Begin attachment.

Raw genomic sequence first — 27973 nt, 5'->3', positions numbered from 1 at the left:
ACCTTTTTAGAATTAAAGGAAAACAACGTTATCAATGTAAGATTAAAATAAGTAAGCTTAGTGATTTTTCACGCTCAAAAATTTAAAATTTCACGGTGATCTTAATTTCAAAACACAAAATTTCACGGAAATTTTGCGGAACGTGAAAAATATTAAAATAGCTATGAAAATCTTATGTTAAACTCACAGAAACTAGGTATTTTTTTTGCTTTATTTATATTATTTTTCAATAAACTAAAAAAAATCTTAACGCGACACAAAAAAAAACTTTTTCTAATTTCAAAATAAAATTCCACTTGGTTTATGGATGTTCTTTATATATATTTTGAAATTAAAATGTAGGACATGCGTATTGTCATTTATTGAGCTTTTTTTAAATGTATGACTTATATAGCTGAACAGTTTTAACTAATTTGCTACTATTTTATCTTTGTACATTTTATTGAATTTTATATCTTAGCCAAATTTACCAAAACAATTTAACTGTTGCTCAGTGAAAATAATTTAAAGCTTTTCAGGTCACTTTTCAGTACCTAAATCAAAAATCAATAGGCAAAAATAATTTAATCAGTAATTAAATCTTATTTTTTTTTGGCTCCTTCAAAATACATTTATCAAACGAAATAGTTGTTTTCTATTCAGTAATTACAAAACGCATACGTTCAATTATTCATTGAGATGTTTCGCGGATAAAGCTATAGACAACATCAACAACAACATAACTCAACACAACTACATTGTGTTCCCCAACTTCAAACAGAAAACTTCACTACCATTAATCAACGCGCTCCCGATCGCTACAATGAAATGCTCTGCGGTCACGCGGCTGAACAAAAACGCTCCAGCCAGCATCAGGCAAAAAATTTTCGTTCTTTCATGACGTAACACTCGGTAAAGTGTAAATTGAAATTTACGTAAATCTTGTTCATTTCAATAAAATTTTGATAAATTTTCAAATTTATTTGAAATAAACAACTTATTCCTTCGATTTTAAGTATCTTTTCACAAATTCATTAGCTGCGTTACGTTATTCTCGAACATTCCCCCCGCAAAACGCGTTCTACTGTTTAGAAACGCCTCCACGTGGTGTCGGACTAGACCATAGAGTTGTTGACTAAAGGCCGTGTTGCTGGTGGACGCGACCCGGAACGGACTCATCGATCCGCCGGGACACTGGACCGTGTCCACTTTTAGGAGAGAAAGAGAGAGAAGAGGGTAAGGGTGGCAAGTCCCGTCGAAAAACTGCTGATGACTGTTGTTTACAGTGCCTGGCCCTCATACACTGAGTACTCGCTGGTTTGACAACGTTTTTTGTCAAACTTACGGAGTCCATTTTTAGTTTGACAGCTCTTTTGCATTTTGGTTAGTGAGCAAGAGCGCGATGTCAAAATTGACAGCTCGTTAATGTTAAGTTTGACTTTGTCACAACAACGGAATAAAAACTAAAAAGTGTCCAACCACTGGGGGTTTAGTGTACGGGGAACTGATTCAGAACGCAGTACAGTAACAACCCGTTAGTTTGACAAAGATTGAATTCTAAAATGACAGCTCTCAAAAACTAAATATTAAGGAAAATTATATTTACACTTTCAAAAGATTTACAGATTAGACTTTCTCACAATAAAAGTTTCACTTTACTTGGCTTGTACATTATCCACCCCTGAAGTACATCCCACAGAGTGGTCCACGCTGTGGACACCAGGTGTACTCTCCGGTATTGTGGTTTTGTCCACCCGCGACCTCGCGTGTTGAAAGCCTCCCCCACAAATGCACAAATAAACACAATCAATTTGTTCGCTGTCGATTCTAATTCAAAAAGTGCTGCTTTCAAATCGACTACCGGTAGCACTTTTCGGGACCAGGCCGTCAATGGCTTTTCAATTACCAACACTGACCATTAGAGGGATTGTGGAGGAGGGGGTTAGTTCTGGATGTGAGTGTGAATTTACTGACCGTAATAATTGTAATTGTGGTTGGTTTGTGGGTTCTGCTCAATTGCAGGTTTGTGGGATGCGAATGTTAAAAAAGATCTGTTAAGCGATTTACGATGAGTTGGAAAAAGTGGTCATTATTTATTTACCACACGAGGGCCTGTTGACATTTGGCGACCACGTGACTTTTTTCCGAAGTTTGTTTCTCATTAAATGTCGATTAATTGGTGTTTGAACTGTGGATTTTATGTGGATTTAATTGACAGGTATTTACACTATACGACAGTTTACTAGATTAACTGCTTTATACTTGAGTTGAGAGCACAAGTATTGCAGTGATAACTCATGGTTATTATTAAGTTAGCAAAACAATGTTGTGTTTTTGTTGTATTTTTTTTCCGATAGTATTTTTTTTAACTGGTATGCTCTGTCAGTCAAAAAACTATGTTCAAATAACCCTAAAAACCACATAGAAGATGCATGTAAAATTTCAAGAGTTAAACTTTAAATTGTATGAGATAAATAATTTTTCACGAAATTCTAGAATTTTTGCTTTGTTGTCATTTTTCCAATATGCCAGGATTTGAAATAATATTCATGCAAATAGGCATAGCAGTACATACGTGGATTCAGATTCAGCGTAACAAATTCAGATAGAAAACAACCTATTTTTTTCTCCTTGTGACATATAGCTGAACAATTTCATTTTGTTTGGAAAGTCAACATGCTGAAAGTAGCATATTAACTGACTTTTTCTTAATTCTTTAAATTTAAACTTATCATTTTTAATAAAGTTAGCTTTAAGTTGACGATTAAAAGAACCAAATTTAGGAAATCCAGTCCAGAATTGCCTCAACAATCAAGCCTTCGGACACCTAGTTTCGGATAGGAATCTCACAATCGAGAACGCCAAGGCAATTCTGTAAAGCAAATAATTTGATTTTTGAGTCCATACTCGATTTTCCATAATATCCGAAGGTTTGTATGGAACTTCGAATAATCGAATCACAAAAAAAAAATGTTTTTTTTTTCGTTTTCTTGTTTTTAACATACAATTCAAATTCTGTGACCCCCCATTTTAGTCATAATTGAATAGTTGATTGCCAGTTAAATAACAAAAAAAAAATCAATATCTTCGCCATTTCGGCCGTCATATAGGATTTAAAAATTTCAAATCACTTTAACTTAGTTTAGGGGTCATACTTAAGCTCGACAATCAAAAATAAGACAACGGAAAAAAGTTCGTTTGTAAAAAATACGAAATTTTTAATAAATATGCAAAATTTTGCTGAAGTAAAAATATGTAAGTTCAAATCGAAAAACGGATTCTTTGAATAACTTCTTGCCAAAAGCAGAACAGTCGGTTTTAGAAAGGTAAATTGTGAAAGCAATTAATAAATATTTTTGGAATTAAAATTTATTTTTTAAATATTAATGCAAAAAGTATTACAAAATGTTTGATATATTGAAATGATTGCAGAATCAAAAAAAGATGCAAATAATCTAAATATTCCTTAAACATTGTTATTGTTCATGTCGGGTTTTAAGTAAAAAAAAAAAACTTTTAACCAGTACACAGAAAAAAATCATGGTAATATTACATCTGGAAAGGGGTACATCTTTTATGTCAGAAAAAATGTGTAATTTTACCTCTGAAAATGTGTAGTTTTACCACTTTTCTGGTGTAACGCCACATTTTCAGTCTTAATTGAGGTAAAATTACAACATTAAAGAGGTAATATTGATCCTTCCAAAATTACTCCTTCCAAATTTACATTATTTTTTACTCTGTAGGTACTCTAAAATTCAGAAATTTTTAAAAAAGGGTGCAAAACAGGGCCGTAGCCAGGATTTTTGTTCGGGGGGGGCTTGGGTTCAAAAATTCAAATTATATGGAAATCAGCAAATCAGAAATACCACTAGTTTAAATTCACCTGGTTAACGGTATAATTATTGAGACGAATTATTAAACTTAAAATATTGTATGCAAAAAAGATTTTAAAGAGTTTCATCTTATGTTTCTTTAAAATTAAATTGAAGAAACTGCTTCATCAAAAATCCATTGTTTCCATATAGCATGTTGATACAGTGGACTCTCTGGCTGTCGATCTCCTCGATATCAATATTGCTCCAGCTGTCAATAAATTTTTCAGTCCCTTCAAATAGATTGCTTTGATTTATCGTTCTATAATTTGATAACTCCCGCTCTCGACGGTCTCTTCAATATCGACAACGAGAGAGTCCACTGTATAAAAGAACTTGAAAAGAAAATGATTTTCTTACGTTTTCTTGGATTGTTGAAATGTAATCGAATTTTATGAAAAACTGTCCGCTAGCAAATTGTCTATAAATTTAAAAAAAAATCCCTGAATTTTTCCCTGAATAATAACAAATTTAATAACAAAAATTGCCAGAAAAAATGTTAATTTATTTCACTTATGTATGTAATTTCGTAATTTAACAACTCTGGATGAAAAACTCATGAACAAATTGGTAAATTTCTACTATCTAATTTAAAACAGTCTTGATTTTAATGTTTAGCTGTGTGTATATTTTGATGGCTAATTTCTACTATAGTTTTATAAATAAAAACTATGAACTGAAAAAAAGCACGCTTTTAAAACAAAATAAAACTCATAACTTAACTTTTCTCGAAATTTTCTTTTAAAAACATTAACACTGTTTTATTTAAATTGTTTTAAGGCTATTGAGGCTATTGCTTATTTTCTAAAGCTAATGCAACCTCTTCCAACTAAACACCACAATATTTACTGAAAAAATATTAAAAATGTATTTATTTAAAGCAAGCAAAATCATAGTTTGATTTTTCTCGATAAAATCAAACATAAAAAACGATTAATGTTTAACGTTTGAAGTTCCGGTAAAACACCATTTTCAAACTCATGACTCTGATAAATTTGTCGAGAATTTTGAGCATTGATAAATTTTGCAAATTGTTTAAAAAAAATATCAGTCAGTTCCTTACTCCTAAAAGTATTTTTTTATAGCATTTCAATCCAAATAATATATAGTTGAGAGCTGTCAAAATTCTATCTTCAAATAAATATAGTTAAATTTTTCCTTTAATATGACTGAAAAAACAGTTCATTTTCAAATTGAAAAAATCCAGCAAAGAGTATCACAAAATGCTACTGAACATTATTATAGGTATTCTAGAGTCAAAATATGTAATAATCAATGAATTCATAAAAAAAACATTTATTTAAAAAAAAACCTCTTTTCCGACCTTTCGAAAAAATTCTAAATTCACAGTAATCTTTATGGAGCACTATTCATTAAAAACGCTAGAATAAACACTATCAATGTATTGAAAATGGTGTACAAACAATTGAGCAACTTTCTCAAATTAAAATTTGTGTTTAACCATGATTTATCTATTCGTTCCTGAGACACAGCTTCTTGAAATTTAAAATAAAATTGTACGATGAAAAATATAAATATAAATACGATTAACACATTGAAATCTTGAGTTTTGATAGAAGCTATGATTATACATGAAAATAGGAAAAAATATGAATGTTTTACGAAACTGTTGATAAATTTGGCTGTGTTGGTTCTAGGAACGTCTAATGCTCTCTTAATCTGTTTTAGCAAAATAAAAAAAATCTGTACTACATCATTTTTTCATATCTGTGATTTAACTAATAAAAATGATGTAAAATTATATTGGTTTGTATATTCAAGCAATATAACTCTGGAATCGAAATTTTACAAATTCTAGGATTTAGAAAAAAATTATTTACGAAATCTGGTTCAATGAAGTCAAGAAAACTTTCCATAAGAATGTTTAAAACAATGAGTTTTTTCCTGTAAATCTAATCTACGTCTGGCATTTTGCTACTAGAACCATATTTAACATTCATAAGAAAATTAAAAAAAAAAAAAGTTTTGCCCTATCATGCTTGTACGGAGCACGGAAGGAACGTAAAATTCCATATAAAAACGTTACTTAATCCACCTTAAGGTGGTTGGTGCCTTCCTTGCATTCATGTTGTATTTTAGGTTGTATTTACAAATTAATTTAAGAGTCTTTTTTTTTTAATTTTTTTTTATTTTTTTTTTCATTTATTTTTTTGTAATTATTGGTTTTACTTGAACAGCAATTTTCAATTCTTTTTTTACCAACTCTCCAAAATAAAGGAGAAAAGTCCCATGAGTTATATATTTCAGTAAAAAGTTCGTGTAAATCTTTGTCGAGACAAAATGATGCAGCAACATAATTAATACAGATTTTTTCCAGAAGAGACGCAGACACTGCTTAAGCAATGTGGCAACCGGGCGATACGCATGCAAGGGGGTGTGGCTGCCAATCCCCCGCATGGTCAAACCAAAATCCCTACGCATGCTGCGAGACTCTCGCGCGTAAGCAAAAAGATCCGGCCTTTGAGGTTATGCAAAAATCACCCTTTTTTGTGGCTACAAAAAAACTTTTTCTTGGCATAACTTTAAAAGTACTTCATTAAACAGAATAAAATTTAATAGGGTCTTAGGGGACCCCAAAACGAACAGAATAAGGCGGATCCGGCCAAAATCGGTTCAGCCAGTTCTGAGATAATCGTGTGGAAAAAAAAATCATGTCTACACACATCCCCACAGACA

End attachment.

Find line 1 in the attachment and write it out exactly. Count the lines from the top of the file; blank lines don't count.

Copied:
Raw genomic sequence first — 27973 nt, 5'->3', positions numbered from 1 at the left: